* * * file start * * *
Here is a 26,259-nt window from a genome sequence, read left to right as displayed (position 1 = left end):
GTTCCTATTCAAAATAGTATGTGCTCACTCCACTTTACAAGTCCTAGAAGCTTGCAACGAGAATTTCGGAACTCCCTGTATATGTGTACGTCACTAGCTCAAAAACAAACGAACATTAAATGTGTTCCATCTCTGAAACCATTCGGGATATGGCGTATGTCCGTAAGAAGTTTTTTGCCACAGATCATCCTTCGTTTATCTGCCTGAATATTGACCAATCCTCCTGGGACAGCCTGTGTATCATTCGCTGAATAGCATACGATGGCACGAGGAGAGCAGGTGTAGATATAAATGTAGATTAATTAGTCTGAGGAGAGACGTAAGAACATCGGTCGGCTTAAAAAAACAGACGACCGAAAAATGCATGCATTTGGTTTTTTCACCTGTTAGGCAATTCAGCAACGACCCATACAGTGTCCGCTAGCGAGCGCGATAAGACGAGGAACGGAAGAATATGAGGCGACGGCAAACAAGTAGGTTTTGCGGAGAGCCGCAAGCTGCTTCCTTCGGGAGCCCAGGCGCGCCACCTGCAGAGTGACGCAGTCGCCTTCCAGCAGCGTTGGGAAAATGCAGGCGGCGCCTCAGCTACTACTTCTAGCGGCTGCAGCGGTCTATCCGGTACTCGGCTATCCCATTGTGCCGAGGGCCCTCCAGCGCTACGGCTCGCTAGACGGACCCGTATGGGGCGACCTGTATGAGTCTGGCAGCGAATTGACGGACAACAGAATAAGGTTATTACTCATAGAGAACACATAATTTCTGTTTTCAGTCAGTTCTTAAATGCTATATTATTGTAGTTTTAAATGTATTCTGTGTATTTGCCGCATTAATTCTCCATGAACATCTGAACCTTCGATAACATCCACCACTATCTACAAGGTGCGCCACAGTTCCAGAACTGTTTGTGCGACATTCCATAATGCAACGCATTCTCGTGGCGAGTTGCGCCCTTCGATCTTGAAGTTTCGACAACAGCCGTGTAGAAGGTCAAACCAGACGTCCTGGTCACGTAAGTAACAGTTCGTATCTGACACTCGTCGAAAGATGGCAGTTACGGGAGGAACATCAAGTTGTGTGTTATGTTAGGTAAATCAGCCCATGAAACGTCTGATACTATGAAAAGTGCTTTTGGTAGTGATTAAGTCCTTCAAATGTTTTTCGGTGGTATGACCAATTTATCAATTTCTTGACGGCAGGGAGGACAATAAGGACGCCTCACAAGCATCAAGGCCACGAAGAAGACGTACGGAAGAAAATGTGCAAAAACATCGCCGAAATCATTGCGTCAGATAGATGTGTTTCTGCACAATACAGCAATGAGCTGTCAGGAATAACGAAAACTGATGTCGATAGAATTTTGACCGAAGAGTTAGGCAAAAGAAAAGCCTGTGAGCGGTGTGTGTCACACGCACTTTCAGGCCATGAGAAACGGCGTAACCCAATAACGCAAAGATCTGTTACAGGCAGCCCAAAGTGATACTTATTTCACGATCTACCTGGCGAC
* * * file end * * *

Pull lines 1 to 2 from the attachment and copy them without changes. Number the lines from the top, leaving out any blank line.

Here is a 26,259-nt window from a genome sequence, read left to right as displayed (position 1 = left end):
GTTCCTATTCAAAATAGTATGTGCTCACTCCACTTTACAAGTCCTAGAAGCTTGCAACGAGAATTTCGGAACTCCCTGTATATGTGTACGTCACTAGCTCAAAAACAAACGAACATTAAATGTGTTCCATCTCTGAAACCATTCGGGATATGGCGTATGTCCGTAAGAAGTTTTTTGCCACAGATCATCCTTCGTTTATCTGCCTGAATATTGACCAATCCTCCTGGGACAGCCTGTGTATCATTCGCTGAATAGCATACGATGGCACGAGGAGAGCAGGTGTAGATATAAATGTAGATTAATTAGTCTGAGGAGAGACGTAAGAACATCGGTCGGCTTAAAAAAACAGACGACCGAAAAATGCATGCATTTGGTTTTTTCACCTGTTAGGCAATTCAGCAACGACCCATACAGTGTCCGCTAGCGAGCGCGATAAGACGAGGAACGGAAGAATATGAGGCGACGGCAAACAAGTAGGTTTTGCGGAGAGCCGCAAGCTGCTTCCTTCGGGAGCCCAGGCGCGCCACCTGCAGAGTGACGCAGTCGCCTTCCAGCAGCGTTGGGAAAATGCAGGCGGCGCCTCAGCTACTACTTCTAGCGGCTGCAGCGGTCTATCCGGTACTCGGCTATCCCATTGTGCCGAGGGCCCTCCAGCGCTACGGCTCGCTAGACGGACCCGTATGGGGCGACCTGTATGAGTCTGGCAGCGAATTGACGGACAACAGAATAAGGTTATTACTCATAGAGAACACATAATTTCTGTTTTCAGTCAGTTCTTAAATGCTATATTATTGTAGTTTTAAATGTATTCTGTGTATTTGCCGCATTAATTCTCCATGAACATCTGAACCTTCGATAACATCCACCACTATCTACAAGGTGCGCCACAGTTCCAGAACTGTTTGTGCGACATTCCATAATGCAACGCATTCTCGTGGCGAGTTGCGCCCTTCGATCTTGAAGTTTCGACAACAGCCGTGTAGAAGGTCAAACCAGACGTCCTGGTCACGTAAGTAACAGTTCGTATCTGACACTCGTCGAAAGATGGCAGTTACGGGAGGAACATCAAGTTGTGTGTTATGTTAGGTAAATCAGCCCATGAAACGTCTGATACTATGAAAAGTGCTTTTGGTAGTGATTAAGTCCTTCAAATGTTTTTCGGTGGTATGACCAATTTATCAATTTCTTGACGGCAGGGAGGACAATAAGGACGCCTCACAAGCATCAAGGCCACGAAGAAGACGTACGGAAGAAAATGTGCAAAAACATCGCCGAAATCATTGCGTCAGATAGATGTGTTTCTGCACAATACAGCAATGAGCTGTCAGGAATAACGAAAACTGATGTCGATAGAATTTTGACCGAAGAGTTAGGCAAAAGAAAAGCCTGTGAGCGGTGTGTGTCACACGCACTTTCAGGCCATGAGAAACGGCGTAACCCAATAACGCAAAGATCTGTTACAGGCAGCCCAAAGTGATACTTATTTCACGATCTACCTGGCGAC